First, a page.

Sometimes, when life gets stressful, we feel like everything is going wrong.
Everyone is picking at everyone else. You’re late for everything. Your relationship with your mom is messed up. You and your husband never have time alone and your mad at each other constantly.
You look at your life and it seems like the whole thing is one big mess.
But what if there’s a common denominator to a lot of what’s going wrong? What if it’s not that everything is going wrong, but that one thing is spoiling everything else?
We’re talking about NOT doing marriage on hard mode this month. We’re looking at how sometimes we can make marriage harder than it needs to be (and helping people in truly difficult marriages hopefully identify that and see that there’s a big issue that needs to be addressed).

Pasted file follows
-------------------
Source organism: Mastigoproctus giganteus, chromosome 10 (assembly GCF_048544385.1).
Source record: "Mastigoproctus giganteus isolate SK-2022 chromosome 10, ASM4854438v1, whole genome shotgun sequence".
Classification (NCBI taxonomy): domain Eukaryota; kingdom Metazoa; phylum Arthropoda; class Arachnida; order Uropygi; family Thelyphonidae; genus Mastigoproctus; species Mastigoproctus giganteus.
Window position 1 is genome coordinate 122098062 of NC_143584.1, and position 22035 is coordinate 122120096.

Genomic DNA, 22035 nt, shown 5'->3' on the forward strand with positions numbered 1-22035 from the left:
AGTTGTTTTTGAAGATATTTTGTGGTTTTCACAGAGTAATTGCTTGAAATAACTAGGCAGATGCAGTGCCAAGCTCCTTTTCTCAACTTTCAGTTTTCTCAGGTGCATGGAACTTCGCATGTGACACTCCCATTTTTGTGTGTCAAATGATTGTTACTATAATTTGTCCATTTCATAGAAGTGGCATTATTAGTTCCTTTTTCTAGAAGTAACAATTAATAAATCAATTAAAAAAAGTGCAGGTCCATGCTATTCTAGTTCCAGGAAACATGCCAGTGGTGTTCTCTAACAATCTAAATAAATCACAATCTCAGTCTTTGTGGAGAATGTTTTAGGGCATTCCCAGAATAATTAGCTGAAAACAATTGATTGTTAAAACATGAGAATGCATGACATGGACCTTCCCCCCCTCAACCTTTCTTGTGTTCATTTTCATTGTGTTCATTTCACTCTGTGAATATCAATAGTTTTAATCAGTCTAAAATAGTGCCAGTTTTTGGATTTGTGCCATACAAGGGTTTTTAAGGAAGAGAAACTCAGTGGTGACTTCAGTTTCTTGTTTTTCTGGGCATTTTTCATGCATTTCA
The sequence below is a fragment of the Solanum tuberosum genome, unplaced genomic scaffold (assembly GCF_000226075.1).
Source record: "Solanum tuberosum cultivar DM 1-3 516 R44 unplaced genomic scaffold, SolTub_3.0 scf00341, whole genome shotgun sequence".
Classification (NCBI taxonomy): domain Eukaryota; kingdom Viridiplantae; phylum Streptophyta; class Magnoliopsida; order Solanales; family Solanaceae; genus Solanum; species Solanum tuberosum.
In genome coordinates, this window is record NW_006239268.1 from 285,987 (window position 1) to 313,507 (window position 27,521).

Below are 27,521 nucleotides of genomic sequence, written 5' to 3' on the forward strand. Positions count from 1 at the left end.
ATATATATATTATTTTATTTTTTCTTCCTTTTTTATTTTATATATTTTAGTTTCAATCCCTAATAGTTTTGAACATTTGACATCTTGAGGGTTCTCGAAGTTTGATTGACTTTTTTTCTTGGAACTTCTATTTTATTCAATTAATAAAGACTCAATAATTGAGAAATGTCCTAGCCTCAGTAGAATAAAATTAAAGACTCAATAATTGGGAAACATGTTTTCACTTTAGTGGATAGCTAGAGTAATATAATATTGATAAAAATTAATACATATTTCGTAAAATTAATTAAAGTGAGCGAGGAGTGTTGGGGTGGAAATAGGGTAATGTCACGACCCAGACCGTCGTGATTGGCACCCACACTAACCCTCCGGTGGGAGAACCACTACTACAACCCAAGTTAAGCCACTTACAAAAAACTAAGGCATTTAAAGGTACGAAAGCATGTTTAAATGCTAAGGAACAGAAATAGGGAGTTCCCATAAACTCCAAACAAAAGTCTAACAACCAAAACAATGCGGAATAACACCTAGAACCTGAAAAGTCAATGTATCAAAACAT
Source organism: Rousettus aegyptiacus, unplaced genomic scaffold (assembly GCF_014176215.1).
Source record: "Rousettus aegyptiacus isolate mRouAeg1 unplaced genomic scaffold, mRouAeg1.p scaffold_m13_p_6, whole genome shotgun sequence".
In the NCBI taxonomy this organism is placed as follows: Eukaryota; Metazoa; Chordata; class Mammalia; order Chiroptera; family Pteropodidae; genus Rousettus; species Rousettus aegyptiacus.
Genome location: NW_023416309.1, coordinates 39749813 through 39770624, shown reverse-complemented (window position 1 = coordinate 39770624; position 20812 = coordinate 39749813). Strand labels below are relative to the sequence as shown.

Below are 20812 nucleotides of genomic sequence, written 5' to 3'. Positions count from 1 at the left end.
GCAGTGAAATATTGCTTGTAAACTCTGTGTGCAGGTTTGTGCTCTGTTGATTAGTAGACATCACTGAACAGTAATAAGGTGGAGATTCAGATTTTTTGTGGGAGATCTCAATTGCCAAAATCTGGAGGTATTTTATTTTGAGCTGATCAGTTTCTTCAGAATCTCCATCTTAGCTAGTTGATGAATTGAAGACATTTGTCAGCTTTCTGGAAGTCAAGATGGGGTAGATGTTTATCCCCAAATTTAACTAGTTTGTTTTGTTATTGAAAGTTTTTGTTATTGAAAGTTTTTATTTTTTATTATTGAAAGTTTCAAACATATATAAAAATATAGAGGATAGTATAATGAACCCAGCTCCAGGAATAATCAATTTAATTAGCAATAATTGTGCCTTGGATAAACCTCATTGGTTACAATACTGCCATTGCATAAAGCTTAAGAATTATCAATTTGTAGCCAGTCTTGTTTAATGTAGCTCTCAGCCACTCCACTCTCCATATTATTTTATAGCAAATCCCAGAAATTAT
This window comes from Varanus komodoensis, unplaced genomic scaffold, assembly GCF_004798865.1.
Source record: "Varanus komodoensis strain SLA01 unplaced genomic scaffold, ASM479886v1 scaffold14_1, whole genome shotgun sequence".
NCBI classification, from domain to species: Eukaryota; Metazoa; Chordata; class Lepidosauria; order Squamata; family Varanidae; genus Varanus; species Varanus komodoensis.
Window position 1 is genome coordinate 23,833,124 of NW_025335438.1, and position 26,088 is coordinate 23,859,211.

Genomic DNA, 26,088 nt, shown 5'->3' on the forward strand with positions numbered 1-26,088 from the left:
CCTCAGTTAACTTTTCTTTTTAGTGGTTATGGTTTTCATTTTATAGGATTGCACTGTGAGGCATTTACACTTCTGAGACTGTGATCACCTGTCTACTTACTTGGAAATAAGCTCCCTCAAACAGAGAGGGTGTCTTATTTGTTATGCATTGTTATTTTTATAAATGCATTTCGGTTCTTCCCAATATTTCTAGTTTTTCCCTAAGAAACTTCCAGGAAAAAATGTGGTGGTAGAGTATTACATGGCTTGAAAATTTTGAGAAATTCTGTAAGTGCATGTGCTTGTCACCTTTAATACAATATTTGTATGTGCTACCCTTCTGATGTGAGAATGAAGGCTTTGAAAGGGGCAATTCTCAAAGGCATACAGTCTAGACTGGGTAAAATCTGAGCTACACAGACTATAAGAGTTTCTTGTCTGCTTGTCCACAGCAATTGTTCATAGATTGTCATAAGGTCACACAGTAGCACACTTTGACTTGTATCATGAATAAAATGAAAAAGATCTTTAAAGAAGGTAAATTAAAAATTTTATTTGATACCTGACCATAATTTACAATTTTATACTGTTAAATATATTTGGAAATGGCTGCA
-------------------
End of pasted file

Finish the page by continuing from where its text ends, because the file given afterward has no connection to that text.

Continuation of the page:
Today I want to talk about how to identify the big thing that may be causing ripple effects throughout the rest of your relationships.
I once heard a story about the Ritz Carlton hotel. I don’t remember all the details, but the hotel was trying to be the best in the world. When a problem comes, they’ve trained their staff to ask “Why?” seven times to get to the root cause. They want to get at the source of the issue and solve it.
In one particular case I remember hearing about, rooms weren’t getting cleaned fast enough.
Why? Because there weren’t enough clean towels.
Why? Because they couldn’t move the dirty towels to the laundry on time.
Why? Because the service elevators were clogged.
Why? And so on and so on.
They discovered the kitchen was getting huge deliveries at the same time the laundry needed the elevators. They changed the time of the kitchen delivery and the backlog disappeared.
A tiny change. A big difference.
What if it could be like that in our marriages, too?
Sometimes there’s one thing that, if we could take care of it, would clear up 80% of the conflicts in our marriage. So what would happen if we asked why?